Every nonprofit organization (as well as public agency) is looking for the perfect board chairperson who can excel at every aspect of leading the organization to the next level.
It’s true that the board chair is a critical element to a successful organization. Selecting a board chair must be a careful and strategically well-planned process. You don’t select a board chair based on who raises their hand first and cries “pick me.”
Serving as the chair of a board is not a role for the undecided or inexperienced. To do the job right demands at times exceptional and supernatural qualities, endless energy, and undivided attention and commitment. Accepting the responsibility of leading a nonprofit board, not just serving as a figurehead, assumes that the chair possesses the leadership competencies through demonstrated (professional or volunteer) experience to do an effective job and produce results, namely leading a team, running a business, or handling the allocation of resources.
From our experience, while some skills are transferable from one organization to another, the work of most boards of directors must be tailored and shaped based on the current life-cycle phase of the organization. During the start-up phase there is a need for more entrepreneurial leadership; during the growth and maturing stages there is a great need for strong management, infrastructure, and systems thinking.
Every organization is different and every board chair needs to approach their role in light of the values and mission of the organization. Keeping this in mind, here are our 10 tips for success as a board chair:
- Establish a strong partnership with the Executive Director, offering the necessary support, coaching, and connection to resources that will make them excel. Make sure you are clear on your role in their success.
- Serve as the mouthpiece of the organization. The chairperson and the executive director should play key roles in working together and representing the organization at public events, with the media, and when testifying in front of legislative bodies.
- Keep everyone on task — both at the meetings and when trying to accomplish a job for the organization. When a board member makes a commitment at a board meeting, have the secretary underline the commitment in red ink. The chair can go over these commitments at the next meeting to make sure they’re accomplished.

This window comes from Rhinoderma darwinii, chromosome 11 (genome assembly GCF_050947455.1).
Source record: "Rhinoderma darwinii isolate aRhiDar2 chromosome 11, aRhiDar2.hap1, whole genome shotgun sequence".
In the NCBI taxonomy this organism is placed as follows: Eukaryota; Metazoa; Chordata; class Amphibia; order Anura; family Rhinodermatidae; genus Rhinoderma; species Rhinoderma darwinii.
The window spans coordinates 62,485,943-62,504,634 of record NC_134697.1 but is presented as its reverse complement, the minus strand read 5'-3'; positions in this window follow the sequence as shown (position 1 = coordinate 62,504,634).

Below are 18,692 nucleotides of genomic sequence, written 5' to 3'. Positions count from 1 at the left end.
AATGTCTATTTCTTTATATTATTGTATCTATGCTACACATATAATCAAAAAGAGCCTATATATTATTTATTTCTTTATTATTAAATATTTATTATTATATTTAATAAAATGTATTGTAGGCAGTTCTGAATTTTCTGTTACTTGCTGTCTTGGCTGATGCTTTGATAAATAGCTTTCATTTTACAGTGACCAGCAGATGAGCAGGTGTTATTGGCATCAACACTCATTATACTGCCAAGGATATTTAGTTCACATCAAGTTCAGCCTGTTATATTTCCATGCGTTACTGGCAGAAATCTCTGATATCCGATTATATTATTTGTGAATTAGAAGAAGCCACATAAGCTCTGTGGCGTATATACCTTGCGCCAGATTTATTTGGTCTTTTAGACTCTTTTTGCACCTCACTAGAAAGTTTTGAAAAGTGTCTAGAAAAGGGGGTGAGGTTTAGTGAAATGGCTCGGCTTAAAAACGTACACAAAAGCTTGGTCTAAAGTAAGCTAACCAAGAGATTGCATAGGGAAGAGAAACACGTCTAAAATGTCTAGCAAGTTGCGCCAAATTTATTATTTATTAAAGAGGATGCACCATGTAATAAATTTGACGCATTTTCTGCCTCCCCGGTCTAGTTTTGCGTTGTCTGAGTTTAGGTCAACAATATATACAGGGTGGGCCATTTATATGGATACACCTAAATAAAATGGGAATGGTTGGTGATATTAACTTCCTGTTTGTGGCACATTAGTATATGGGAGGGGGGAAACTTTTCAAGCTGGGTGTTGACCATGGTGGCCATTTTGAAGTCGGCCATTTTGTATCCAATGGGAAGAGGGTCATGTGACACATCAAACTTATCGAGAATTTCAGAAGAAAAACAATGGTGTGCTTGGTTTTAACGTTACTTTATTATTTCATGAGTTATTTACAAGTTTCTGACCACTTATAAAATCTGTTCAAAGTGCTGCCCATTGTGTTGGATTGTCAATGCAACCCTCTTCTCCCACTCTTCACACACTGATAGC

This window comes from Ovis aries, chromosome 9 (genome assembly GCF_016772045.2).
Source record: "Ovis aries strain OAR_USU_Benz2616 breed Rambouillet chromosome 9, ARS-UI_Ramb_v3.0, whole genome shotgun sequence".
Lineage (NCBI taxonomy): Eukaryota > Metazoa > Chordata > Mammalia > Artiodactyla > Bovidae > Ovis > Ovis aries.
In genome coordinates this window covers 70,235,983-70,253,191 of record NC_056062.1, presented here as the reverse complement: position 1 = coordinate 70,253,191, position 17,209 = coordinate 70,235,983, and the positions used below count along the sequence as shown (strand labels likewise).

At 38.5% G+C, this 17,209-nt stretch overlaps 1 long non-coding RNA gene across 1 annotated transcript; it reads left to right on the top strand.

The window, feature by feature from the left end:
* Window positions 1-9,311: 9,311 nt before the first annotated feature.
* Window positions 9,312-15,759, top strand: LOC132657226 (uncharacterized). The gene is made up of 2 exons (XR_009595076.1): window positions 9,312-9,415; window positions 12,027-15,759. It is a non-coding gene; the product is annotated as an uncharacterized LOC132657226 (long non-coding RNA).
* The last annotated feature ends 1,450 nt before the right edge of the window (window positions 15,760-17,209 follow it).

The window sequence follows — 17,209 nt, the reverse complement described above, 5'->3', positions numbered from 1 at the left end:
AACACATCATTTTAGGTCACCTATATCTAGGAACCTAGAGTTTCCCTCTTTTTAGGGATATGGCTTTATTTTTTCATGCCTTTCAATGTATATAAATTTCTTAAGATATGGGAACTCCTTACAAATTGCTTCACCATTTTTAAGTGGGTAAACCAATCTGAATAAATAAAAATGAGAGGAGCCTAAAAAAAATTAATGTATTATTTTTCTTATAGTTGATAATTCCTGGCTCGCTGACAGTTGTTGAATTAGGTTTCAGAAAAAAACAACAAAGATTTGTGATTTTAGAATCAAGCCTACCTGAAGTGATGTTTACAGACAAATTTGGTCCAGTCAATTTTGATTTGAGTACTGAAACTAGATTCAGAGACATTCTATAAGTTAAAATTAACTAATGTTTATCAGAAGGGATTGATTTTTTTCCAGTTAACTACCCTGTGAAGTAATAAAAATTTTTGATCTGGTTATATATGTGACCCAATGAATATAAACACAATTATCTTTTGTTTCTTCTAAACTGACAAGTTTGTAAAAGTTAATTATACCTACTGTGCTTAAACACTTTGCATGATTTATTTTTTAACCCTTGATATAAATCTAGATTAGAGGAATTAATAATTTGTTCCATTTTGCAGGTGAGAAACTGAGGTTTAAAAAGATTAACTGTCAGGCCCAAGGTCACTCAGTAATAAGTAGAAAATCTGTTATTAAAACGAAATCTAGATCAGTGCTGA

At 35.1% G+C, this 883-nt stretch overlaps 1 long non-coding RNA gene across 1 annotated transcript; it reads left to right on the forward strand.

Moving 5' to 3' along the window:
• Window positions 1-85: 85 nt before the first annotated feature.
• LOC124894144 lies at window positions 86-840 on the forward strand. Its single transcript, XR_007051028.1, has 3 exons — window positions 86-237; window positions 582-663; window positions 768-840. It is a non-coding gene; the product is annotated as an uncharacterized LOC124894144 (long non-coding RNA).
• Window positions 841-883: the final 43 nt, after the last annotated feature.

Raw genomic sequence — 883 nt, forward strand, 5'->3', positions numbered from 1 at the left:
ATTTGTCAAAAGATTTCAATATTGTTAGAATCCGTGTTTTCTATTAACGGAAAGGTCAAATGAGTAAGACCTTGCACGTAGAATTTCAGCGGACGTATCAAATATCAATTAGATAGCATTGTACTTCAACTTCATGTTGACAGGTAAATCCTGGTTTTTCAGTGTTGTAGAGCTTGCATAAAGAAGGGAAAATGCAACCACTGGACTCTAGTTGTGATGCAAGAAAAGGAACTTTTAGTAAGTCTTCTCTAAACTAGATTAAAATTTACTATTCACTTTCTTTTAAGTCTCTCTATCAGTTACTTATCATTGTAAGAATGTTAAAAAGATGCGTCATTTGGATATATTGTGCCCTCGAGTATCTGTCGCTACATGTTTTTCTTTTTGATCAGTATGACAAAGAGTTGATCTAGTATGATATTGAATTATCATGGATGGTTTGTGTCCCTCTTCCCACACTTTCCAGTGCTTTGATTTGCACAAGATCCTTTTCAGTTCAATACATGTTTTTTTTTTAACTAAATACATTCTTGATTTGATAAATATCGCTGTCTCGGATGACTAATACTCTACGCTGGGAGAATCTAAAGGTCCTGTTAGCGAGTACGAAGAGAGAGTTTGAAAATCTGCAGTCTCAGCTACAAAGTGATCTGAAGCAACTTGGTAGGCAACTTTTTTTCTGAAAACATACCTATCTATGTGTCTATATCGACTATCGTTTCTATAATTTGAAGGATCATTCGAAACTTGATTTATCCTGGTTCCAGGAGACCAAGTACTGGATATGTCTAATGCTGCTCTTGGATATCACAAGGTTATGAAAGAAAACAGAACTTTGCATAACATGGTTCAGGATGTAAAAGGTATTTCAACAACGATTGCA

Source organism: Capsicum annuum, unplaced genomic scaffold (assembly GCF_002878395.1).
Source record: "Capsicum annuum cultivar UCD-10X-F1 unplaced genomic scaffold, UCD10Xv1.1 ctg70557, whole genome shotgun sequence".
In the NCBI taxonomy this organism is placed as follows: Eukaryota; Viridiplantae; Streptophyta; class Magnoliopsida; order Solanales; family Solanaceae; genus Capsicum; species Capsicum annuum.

- Include everyone in the decision-making process. You can lose credibility very quickly by excluding people who are difficult to deal with, isolating people who share dissenting opinions, or not calling on people because they’re quiet or shy. It’s very important for the chair to involve the whole group when discussing issues and making decisions.
- Know what each member’s strengths are, and the best way to do this is to get to know each of the board members individually. So, try to go out to lunch at least once per year with each board member and really take the time to get to know them.
- Expect criticism but don’t take it personally. This is an important point for any board chair to recognize. You’re not in a popularity contest — it’s better to be respected than liked. Conflict and criticism are part of the turf.
- Be prepared for every board meeting and realize that it’s show time. Board meetings are critical to any organization’s success and they must be well planned. Make sure you meet with the executive director to write and prepare the agenda. Don’t avoid touchy issues.
- Ask people directly in front of other board members to volunteer for tasks and roles. It’s more difficult for people to say “No” publicly than privately. Don’t be afraid to exert this kind of leadership at the meetings.
- Select new recruits to your board who are excited about your mission and role in the community. They should feel honored, not obligated, to serve on your board.
- In reality, the board chair has no real power, just influence. In a democratically run board, the board chair should facilitate and involve discussion to try to reach decisions. The real power comes not in individually exercising the power, but in inspiring the group to exercise its collective power.